Concerns about Covid-19, budget constraints and fears about flight disruption are the most common barriers to air travel, new research suggests.
A survey of 3,500 people commissioned by the Civil Aviation Authority (CAA) indicated the coronavirus pandemic remains the most prevalent reason for not flying.
Some 32% of respondents who did not take a flight in the 12 months to October 2022 said the virus was a factor.
Covid-19 was a much more widespread cause of concern for people aged 55 and above (38%) than 18-34-year-olds (24%).
Conversely, people in the younger age category were nearly twice as likely as those in the older age range to say budget constraints stopped them flying, at 36% and 20% respectively.
The results of the survey, seen by the PA news agency, suggest the cost of travel is the second most common reason for not flying (29% across all ages), followed by concerns about flights being delayed or cancelled (15%).
Of those respondents who had taken a flight in the year to last October, the proportion experiencing some form of disruption was 61%.
That was the highest figure since the CAA began its annual consumer survey in 2016.
Many passengers suffered delays and cancellations last year as the aviation industry failed to cope with the spike in demand for travel following the scrapping of coronavirus restrictions.
Satisfaction with the overall travel experience was at 80%, down from 82% a year earlier.
CAA consumer director Paul Smith said: “Concerns about Covid-19 remained a big issue for consumers, with our research telling us that some consumers had a continued fear about the pandemic itself, although there was a strong recovery in the number of passengers travelling in 2022.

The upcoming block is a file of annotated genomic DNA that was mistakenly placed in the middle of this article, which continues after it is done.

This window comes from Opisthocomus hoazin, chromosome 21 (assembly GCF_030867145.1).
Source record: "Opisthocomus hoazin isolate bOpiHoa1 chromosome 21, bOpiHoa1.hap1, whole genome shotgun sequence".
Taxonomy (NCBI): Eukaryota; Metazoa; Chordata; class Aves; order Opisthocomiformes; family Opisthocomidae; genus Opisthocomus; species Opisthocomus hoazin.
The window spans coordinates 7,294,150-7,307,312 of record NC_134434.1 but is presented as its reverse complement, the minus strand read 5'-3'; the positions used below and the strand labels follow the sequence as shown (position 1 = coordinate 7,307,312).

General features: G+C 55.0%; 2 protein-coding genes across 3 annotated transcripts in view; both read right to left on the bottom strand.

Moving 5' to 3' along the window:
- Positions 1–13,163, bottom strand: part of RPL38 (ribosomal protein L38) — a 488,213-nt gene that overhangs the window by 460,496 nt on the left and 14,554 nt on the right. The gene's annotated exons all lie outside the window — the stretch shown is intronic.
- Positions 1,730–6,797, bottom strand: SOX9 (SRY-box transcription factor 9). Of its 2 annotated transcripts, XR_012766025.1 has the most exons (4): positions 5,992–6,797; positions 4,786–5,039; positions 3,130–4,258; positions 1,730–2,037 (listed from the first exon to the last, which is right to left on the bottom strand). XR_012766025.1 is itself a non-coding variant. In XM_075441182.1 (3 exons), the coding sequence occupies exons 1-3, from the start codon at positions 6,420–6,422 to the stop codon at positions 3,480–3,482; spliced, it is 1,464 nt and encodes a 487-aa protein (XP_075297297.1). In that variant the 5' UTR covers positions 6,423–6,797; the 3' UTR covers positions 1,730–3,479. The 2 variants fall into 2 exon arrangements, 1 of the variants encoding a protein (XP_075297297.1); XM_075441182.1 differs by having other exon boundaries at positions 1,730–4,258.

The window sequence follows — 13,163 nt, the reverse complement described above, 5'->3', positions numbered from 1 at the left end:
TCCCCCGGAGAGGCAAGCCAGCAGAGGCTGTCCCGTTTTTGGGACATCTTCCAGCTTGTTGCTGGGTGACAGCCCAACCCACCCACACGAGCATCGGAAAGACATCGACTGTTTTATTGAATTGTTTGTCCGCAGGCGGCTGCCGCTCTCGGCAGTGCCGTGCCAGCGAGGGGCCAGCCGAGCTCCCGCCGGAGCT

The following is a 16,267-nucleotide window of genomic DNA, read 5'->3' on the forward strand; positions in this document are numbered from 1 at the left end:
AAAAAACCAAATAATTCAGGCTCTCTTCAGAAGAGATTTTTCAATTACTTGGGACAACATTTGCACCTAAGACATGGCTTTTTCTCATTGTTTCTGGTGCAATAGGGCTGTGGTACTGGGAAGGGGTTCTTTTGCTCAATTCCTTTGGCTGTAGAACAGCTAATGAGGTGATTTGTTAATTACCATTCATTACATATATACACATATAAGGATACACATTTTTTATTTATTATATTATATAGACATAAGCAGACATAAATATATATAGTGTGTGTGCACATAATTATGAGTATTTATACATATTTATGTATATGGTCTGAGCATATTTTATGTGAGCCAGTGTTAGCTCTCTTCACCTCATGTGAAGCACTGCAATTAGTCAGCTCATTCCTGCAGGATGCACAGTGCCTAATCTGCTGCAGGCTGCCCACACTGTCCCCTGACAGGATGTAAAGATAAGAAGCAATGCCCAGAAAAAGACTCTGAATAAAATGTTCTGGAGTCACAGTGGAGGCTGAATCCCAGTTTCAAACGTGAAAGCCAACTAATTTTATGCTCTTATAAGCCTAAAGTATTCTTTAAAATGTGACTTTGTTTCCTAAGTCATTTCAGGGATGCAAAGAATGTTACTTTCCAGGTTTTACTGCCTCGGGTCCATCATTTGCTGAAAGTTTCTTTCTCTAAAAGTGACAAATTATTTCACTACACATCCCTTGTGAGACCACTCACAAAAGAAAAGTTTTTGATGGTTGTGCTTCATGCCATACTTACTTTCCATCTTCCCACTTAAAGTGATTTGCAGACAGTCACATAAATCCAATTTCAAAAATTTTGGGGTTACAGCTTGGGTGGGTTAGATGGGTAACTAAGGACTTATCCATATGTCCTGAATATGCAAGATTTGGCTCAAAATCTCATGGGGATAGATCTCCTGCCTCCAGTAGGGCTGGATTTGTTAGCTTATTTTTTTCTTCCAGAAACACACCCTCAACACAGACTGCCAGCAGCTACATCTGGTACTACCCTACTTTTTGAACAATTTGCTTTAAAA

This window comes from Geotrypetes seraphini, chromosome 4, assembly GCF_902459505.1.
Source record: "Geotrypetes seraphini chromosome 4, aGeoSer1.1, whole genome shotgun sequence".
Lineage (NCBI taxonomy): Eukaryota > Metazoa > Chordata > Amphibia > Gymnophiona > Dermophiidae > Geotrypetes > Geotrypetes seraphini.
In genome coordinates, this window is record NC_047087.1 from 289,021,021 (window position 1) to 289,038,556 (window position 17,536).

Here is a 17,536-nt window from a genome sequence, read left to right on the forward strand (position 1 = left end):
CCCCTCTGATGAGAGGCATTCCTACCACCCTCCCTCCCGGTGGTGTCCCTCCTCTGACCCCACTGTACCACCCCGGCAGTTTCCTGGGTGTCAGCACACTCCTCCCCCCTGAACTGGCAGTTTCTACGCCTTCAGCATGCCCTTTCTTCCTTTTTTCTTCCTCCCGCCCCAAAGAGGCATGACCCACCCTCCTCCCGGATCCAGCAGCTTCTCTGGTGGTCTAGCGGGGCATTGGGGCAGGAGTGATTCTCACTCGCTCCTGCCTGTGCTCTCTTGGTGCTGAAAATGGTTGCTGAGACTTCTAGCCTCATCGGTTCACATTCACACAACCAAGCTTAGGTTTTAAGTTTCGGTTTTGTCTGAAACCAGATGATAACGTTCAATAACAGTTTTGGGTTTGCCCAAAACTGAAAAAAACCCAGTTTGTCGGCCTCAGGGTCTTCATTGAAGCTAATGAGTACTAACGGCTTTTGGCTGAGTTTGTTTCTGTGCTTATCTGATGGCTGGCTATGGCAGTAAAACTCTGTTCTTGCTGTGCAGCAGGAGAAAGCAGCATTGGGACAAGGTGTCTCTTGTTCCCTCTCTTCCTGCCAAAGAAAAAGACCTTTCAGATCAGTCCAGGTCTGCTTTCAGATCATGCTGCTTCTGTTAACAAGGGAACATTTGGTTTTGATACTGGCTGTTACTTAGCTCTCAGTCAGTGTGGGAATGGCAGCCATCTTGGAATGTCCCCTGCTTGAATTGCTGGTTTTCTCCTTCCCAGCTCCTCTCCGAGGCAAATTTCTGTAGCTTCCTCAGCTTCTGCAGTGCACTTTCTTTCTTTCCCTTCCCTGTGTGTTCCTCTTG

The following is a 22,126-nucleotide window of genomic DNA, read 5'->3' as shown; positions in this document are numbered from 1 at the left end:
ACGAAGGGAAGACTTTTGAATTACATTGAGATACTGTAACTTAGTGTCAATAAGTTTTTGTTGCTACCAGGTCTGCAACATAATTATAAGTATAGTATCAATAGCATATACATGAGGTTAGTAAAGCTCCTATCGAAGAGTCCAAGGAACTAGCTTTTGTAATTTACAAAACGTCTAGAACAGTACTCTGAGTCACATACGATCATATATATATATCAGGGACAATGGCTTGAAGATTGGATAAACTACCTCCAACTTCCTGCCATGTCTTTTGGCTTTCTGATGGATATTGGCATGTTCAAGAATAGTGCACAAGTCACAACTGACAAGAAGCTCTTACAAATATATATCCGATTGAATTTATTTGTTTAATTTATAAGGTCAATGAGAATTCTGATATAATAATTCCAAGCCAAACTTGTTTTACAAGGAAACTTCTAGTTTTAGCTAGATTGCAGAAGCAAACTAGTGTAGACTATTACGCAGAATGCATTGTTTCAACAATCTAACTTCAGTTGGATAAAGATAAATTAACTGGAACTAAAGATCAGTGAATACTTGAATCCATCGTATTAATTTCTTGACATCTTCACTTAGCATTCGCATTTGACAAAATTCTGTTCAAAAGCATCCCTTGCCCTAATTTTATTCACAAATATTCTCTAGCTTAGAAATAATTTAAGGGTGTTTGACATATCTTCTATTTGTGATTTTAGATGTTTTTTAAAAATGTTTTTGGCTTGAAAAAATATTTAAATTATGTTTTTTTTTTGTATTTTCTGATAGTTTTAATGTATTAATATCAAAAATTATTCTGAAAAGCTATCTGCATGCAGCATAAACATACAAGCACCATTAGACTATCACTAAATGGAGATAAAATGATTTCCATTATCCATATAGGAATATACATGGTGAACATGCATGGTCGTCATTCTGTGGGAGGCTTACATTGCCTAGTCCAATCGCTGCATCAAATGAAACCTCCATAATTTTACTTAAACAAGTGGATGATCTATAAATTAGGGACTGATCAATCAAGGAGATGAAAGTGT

“While it is welcome to see passenger numbers continue to steadily rise, we saw the challenges the aviation sector faced in the summer of 2022.
“The disruption experienced unsurprisingly put some people off flying due to fears of flights being disrupted or cancelled, with satisfaction levels also reducing.
“It is particularly important the industry focuses on providing a better experience for consumers this year, and as the sector continues to recover in 2023, we would like to see satisfaction levels improve.
“As we move away from pandemic-related restrictions, the rising cost of living has the potential to have a major effect on the flying behaviour of consumers, with many looking to take measures to save money on their trip.
“We will continue to play our part in making sure consumers have choice, value for money, and are treated fairly when they fly.”
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